The New York city council has introduced legislation that would require the administration of Major Rudolph Giuliani to prove that a controversial budget balancing proposal is necessary.

The legislation concerns the planned sale by the city of $215 million in delinquent property tax receivable. The sale, scheduled to take place in June, will help the city balance its budget in fiscal 1994, which ends June 30. Further sales are planned to provide budget revenues in future years.

City council officials say the legislation reflects their concern with the deal, recently called the "moral equivalent" of deficit borrowing by city comptroller Alan G. Hevesi.

Under the terms of the proposal, the city will sell its delinquent property taxes, due next year, to a trust. The trust would buy the receivables by selling certificates of participation or other securities to investors.

Because the city is actually advancing fiscal 1995 revenues to fiscal 1994, it must repeat the sale next year and each year thereafter or face a budget gap. The city's fiscal monitors and rating agency officials have criticized the transaction as a one-shot revenue raiser that takes assets from taxpayers in the future to finance the city's current budget woes.

According to state statute, the council must authorized the sale before it can take place. The bill, prepared by the council's finance staff, would force the city to prove to the council that the transaction is needed and that more fiscally responsible measures to drum up cash are not available.

The legislation would also force the city to hire an independent financial adviser to determine if the city is getting a good deal on the sale.

Herbert Berman, chairman of the council's finance committee, said the legislation, if approved, would give the council an opportunity to determine "if the city is getting the best deal" from the transaction.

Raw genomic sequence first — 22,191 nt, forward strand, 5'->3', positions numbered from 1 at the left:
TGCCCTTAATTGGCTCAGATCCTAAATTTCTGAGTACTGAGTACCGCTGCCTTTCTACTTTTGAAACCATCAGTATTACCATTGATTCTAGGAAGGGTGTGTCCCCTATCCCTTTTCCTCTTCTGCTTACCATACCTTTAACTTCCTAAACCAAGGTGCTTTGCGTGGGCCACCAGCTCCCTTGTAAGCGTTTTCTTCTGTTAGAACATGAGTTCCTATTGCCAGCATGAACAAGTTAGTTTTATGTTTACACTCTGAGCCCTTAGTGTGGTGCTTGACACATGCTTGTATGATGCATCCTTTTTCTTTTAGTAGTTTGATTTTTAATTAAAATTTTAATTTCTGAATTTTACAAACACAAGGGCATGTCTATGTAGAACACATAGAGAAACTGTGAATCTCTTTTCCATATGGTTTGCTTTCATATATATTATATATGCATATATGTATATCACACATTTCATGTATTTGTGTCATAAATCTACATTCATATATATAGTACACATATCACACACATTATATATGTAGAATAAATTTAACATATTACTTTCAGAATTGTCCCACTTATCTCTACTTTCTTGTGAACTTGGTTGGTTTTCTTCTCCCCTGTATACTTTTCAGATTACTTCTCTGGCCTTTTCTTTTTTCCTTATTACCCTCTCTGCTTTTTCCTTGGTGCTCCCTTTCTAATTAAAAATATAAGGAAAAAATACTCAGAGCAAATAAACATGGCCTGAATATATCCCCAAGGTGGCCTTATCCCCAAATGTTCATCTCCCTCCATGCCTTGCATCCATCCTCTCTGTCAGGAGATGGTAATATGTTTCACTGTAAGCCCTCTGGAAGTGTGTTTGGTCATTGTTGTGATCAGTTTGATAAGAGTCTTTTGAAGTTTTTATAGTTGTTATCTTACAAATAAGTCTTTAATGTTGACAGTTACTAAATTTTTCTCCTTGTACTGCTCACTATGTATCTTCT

The city's office of management and budget has proposed its own legislation, which would allow the city to complete the transaction without the council's input.

"We have to be able to determine what's best for the city," Berman said. The council will vote on the proposal in about two weeks.

City budget director Abraham Lackman said last week that he would "look carefully" at the council's bill.

Lackman would not say if the city approves of direct council involvement in the transaction's preparation, which so far has largely included aides from the city's budget office and executives from Chemical Bank. Chemical proposed the transaction.

Lackman said that the city believes the deal is necessary because the city's fiscal 1994 budget is "very tightly balanced."

Council staff members have recommended replacing the tax receivables sale with revenues from a projected fiscal 1994 budget surplus.

But officials in Giuliani Administration say the city's surplus from 1994 is less than originally estimated due to a change in the accounting treatment of money it received from the Municipal Assistance Corp. As a result, the city cannot use its surplus, originally estimated at $234 million, to replace the property tax sale. The city now says that its surplus is slightly less than $100 million.

Council aides will meet with city officials this week to discuss the transaction. Rating agency officials are in the process of preparing assessments of the financing. Under one scenario, the council's staff may ask the city to reduce the size of the deal to reflect its fiscal 1994 surplus.

Meanwhile, sources with knowledge of the deal said the city and Chemical Bank are attempting to convince bond raters that the securities sold by the trust should receive a higher rating than the city's.

The city will "overcollateralize" the trust with delinquent property taxes to bolster the issue's rating, the sources said.

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